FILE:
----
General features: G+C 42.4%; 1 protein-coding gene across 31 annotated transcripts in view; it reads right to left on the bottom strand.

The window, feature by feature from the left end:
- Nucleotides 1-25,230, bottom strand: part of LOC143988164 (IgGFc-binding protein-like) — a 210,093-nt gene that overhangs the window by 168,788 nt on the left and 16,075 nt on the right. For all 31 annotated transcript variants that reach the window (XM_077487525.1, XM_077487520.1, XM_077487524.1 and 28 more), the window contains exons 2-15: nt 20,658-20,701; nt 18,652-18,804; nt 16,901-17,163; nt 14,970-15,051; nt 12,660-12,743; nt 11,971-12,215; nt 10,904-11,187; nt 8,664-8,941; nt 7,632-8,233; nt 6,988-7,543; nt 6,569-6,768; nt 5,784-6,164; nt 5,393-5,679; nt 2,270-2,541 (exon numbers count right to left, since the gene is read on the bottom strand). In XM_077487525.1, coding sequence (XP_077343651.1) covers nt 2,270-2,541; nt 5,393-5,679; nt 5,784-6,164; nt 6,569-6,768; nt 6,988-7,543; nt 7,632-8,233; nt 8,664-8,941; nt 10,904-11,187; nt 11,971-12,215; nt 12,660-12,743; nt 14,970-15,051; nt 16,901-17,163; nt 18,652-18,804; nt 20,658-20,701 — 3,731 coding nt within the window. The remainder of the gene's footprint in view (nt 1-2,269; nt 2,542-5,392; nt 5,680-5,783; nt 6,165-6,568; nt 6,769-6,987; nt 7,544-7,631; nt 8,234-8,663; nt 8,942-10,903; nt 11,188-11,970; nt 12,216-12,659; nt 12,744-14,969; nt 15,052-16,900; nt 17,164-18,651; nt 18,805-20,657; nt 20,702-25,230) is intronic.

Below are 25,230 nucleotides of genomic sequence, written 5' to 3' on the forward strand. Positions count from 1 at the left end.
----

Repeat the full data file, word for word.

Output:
General features: G+C 42.4%; 1 protein-coding gene across 31 annotated transcripts in view; it reads right to left on the bottom strand.

The window, feature by feature from the left end:
- Nucleotides 1-25,230, bottom strand: part of LOC143988164 (IgGFc-binding protein-like) — a 210,093-nt gene that overhangs the window by 168,788 nt on the left and 16,075 nt on the right. For all 31 annotated transcript variants that reach the window (XM_077487525.1, XM_077487520.1, XM_077487524.1 and 28 more), the window contains exons 2-15: nt 20,658-20,701; nt 18,652-18,804; nt 16,901-17,163; nt 14,970-15,051; nt 12,660-12,743; nt 11,971-12,215; nt 10,904-11,187; nt 8,664-8,941; nt 7,632-8,233; nt 6,988-7,543; nt 6,569-6,768; nt 5,784-6,164; nt 5,393-5,679; nt 2,270-2,541 (exon numbers count right to left, since the gene is read on the bottom strand). In XM_077487525.1, coding sequence (XP_077343651.1) covers nt 2,270-2,541; nt 5,393-5,679; nt 5,784-6,164; nt 6,569-6,768; nt 6,988-7,543; nt 7,632-8,233; nt 8,664-8,941; nt 10,904-11,187; nt 11,971-12,215; nt 12,660-12,743; nt 14,970-15,051; nt 16,901-17,163; nt 18,652-18,804; nt 20,658-20,701 — 3,731 coding nt within the window. The remainder of the gene's footprint in view (nt 1-2,269; nt 2,542-5,392; nt 5,680-5,783; nt 6,165-6,568; nt 6,769-6,987; nt 7,544-7,631; nt 8,234-8,663; nt 8,942-10,903; nt 11,188-11,970; nt 12,216-12,659; nt 12,744-14,969; nt 15,052-16,900; nt 17,164-18,651; nt 18,805-20,657; nt 20,702-25,230) is intronic.

Below are 25,230 nucleotides of genomic sequence, written 5' to 3' on the forward strand. Positions count from 1 at the left end.